This sounds like cartoonish optimism, as many of these technologies are anything but clean and don’t seem to de facto relate to side-stepping out of industrialism or anything else. On top of that, fewer than 9% of companies use the machine learning, robotics, touch screens and other advanced technologies listed as somehow ‘changing everything.’ Stakeholder capitalism, as a concept, does not explain itself as foolproof, and will no doubt be freely interpreted by the likes of Silicon Valley or supply chain conglomerates.
The jewel in the crown of Great Reset optimism has to be the belief that the advent of AI will alter everything positively, again without specifics, to somehow create a low-carbon new world.
It appears at best to be all be smoke and mirrors, a childish corporate fantasy manufactured by isolated bean counters. At worst, it is an intentional power-grab by unaccountable international agencies and hidden oligarchs.
Either way, it is a fake utopia at the price of privacy and autonomy, sold to us by used-car salesmen who think they are princes.
Huxley makes it crystal clear that he considers the world to be overpopulated, and that science and progress cannot be free to advance without limits.Continue reading The War on Science and the 20th Century Descent of Man
No wonder that the Tavistock Institute and the CIA became involved in looking at the effects of LSD and how to influence and control the mind.Continue reading Who Will Be Brave in Huxley’s New World?
The tragic state of affairs, justified by a disease with a better than 99 percent survival rate, cannot continue indefinitely.Continue reading Humanity is Sleepwalking Towards Medical Apartheid
The panopticon of the Smart City is a system set up so that free citizens police, interrogate, and report on each other.Continue reading Panopticon: How Mainstream Academia Normalized Mass Imprisonment
If the WikiLeaks founder is extradited and found guilty of publishing classified material, it will set a legal precedent that will effectively end national security reporting.Continue reading The Assange Case is The Most Important Battle for Press Freedom in Our Time
The background of Frances Haugen’s Whistleblower Aid legal team indicates she was cultivated to complete Facebook’s transformation into a vehicle for the US national security state.Continue reading Facebook ‘Whistleblower’ Frances Haugen Represented by US Intelligence Insiders
Combining Marxian ideas of historical materialism and technological determinism with fascist-futurist ideas of technocracy and bureaucratic managerial scientism, the World Economic Forum pursues a path of ‘inclusivity’ for the managerial class elite.Continue reading Klaus Schwab’s Marx: A Sorcerer With the Powers of the Netherworld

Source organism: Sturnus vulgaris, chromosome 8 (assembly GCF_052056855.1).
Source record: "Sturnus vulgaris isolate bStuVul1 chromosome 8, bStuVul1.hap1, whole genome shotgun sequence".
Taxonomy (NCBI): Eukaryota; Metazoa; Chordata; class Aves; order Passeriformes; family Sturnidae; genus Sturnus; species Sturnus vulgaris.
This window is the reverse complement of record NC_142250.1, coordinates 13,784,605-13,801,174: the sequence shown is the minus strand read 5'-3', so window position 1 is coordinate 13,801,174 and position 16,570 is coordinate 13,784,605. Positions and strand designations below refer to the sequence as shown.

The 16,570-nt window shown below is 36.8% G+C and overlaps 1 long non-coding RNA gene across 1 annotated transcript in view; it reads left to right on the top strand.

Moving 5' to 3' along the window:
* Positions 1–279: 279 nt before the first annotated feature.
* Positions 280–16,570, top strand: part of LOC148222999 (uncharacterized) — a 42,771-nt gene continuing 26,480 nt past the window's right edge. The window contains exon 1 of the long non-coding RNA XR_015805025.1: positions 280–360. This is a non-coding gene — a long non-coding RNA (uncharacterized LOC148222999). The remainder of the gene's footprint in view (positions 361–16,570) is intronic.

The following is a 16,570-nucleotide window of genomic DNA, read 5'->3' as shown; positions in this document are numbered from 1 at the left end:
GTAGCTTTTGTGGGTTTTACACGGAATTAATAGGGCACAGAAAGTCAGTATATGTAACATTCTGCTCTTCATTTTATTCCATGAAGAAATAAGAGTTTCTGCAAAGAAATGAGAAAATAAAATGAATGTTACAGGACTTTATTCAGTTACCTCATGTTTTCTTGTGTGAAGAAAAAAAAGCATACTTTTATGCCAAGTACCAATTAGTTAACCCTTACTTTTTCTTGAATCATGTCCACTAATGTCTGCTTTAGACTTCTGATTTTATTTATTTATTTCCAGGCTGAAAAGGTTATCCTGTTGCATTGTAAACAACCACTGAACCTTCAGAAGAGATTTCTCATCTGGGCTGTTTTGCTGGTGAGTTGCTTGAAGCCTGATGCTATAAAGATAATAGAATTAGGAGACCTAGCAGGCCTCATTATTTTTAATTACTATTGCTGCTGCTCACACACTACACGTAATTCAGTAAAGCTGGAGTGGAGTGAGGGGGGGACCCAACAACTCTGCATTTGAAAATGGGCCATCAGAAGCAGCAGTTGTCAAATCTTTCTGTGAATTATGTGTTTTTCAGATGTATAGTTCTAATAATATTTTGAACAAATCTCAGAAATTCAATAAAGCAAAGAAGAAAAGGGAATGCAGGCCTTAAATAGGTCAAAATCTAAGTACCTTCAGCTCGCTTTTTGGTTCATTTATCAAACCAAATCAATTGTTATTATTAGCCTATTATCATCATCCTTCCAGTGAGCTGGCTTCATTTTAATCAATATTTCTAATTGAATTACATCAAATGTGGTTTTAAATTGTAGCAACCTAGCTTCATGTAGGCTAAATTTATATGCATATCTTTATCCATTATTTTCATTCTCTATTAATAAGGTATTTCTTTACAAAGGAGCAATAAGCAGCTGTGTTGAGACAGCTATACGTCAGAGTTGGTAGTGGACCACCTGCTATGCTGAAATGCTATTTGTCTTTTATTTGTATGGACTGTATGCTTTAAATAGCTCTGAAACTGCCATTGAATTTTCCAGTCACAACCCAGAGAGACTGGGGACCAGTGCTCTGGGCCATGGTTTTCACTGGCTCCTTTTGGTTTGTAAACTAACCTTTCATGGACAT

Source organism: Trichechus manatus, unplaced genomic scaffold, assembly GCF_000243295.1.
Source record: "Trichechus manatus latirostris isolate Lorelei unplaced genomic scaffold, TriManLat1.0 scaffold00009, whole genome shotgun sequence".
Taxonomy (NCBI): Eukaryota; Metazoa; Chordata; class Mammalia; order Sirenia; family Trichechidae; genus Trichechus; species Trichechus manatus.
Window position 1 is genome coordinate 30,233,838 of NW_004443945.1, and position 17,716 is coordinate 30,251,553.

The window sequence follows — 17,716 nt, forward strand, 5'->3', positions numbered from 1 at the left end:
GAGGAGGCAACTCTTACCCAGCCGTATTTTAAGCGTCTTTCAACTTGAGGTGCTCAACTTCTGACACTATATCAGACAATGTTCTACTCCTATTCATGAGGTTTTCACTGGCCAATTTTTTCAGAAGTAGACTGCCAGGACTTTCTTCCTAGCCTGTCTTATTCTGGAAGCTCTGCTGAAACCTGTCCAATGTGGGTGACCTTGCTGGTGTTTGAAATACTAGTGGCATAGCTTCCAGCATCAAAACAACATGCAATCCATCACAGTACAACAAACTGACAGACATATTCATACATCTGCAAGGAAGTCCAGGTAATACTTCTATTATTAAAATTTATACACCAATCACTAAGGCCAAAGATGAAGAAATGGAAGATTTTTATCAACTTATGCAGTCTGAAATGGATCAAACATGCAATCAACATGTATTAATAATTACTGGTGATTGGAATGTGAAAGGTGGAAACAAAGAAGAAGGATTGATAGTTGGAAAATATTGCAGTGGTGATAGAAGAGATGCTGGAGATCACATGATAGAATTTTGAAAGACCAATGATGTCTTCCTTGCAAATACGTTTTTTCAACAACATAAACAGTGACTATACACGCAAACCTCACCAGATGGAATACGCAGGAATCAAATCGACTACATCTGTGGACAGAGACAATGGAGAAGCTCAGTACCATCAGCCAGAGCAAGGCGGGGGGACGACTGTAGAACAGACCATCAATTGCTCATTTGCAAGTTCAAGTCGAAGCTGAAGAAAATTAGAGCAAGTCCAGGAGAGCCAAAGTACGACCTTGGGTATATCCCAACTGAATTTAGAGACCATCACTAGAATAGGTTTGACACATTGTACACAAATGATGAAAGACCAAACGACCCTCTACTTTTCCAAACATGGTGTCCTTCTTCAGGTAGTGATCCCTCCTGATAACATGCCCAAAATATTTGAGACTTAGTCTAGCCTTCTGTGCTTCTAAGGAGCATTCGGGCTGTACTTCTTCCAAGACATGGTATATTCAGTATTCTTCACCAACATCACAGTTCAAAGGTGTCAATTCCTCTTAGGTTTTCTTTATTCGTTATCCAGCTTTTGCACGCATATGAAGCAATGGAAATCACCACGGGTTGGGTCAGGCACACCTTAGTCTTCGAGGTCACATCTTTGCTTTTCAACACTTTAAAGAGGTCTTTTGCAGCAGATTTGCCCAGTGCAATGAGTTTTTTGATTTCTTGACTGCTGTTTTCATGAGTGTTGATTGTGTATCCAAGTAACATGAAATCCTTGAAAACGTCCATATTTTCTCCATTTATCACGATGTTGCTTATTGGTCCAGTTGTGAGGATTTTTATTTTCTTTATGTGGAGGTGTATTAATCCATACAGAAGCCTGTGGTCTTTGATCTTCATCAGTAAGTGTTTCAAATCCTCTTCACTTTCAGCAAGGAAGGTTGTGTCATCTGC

The World Economic Forum (WEF) is looking to establish a “great narrative” following the great reset agenda with the upcoming launch of the “Great Narrative” initiative.Continue reading WEF to Launch “Great Narrative” Initiative Following the Great Reset
The death of friends due to Covid lockdowns and political persecution won’t discourage us – instead, they plant in us new seeds of resistance. Crappy movies and books can’t distract us forever.
Since the Taliban’s unexpected success in reclaiming their country, the one thing I’ve been losing sleep over is, well, why can’t we have what they have? Are we Americans really so gaslit and demoralized by the self-anointed “adults in the room” that we dare not challenge their presence? Things are already bad and getting worse for too many of us. The ongoing improperly motivated Covid lockdowns and vaccine mandates are backing many of us into corners out of which we have no choice but to fight.
Just the other day, I was riding a public bus to purchase a vehicle in a distant town. The driver refused admittance to a scraggly man who had clearly been waiting for too long under the scorching sun. In all but America’s greatest metropolises, to ride the bus is to be a member of the nation’s underclass. It means you are carless, and might as well be shoeless.
On this particularly sweltering day, the scraggly man was told there was no room on the bus for him, and he would have to wait a half-hour more for the next bus. Our bus was almost completely empty, yet Covid restrictions were such that 75% of seats had to remain empty. Swerving, the driver barked into his mirror at another passenger to pull his mask up over his nose.
My mind drifted to my best friend, Alex Häkkinen, the father of my godchild. Alex had supported me both artistically and politically since I was in college, both before and after I dropped out in 2009, three years into a physics degree. He supported me both financially and emotionally, both when I was riding the rails and when I was writing and producing avant-garde dissident plays in New York City.
Alex is the only person I know to have died as a result of Covid and its lockdowns. In his case, he took his life this past April, aged 37, with a massive, deliberate dose of an industrial solvent. Alex, a cosmonaut and lifelong advocate of responsible drug use, had always embraced such substances for their powerfully hypnotic, sleep-inducing qualities.